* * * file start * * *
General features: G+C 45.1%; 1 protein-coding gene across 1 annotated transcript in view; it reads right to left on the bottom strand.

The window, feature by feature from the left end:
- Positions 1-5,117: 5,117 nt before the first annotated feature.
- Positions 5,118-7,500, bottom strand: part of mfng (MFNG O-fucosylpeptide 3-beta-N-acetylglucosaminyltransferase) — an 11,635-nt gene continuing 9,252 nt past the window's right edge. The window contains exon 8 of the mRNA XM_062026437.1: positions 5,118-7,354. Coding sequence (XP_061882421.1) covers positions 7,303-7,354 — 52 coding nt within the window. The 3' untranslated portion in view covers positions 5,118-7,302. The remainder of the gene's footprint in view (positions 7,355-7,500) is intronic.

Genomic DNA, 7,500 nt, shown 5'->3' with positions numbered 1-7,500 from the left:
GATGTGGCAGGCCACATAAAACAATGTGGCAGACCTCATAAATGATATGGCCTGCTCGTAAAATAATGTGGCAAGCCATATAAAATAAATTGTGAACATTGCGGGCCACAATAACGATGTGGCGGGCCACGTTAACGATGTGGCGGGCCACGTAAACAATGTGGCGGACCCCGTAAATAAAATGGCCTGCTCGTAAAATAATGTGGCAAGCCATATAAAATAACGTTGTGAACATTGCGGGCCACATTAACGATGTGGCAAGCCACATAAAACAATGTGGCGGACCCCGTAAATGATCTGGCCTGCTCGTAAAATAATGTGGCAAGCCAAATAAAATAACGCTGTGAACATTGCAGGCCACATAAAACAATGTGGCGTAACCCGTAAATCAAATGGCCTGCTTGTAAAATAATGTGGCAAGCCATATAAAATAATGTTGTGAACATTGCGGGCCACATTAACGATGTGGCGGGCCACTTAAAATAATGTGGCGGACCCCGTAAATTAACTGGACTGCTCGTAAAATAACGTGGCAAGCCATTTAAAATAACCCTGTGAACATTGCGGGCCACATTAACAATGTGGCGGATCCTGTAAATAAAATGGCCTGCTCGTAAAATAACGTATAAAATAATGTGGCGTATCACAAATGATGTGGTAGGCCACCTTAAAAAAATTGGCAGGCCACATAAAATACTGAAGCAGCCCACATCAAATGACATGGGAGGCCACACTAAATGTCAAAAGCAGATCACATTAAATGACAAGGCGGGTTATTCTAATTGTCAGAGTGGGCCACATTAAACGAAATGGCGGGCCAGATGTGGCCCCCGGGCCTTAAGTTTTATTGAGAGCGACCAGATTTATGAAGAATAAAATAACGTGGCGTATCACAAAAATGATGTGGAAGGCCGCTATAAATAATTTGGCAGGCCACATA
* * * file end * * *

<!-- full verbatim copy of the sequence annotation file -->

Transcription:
General features: G+C 45.1%; 1 protein-coding gene across 1 annotated transcript in view; it reads right to left on the bottom strand.

The window, feature by feature from the left end:
- Positions 1-5,117: 5,117 nt before the first annotated feature.
- Positions 5,118-7,500, bottom strand: part of mfng (MFNG O-fucosylpeptide 3-beta-N-acetylglucosaminyltransferase) — an 11,635-nt gene continuing 9,252 nt past the window's right edge. The window contains exon 8 of the mRNA XM_062026437.1: positions 5,118-7,354. Coding sequence (XP_061882421.1) covers positions 7,303-7,354 — 52 coding nt within the window. The 3' untranslated portion in view covers positions 5,118-7,302. The remainder of the gene's footprint in view (positions 7,355-7,500) is intronic.

Genomic DNA, 7,500 nt, shown 5'->3' with positions numbered 1-7,500 from the left:
GATGTGGCAGGCCACATAAAACAATGTGGCAGACCTCATAAATGATATGGCCTGCTCGTAAAATAATGTGGCAAGCCATATAAAATAAATTGTGAACATTGCGGGCCACAATAACGATGTGGCGGGCCACGTTAACGATGTGGCGGGCCACGTAAACAATGTGGCGGACCCCGTAAATAAAATGGCCTGCTCGTAAAATAATGTGGCAAGCCATATAAAATAACGTTGTGAACATTGCGGGCCACATTAACGATGTGGCAAGCCACATAAAACAATGTGGCGGACCCCGTAAATGATCTGGCCTGCTCGTAAAATAATGTGGCAAGCCAAATAAAATAACGCTGTGAACATTGCAGGCCACATAAAACAATGTGGCGTAACCCGTAAATCAAATGGCCTGCTTGTAAAATAATGTGGCAAGCCATATAAAATAATGTTGTGAACATTGCGGGCCACATTAACGATGTGGCGGGCCACTTAAAATAATGTGGCGGACCCCGTAAATTAACTGGACTGCTCGTAAAATAACGTGGCAAGCCATTTAAAATAACCCTGTGAACATTGCGGGCCACATTAACAATGTGGCGGATCCTGTAAATAAAATGGCCTGCTCGTAAAATAACGTATAAAATAATGTGGCGTATCACAAATGATGTGGTAGGCCACCTTAAAAAAATTGGCAGGCCACATAAAATACTGAAGCAGCCCACATCAAATGACATGGGAGGCCACACTAAATGTCAAAAGCAGATCACATTAAATGACAAGGCGGGTTATTCTAATTGTCAGAGTGGGCCACATTAAACGAAATGGCGGGCCAGATGTGGCCCCCGGGCCTTAAGTTTTATTGAGAGCGACCAGATTTATGAAGAATAAAATAACGTGGCGTATCACAAAAATGATGTGGAAGGCCGCTATAAATAATTTGGCAGGCCACATA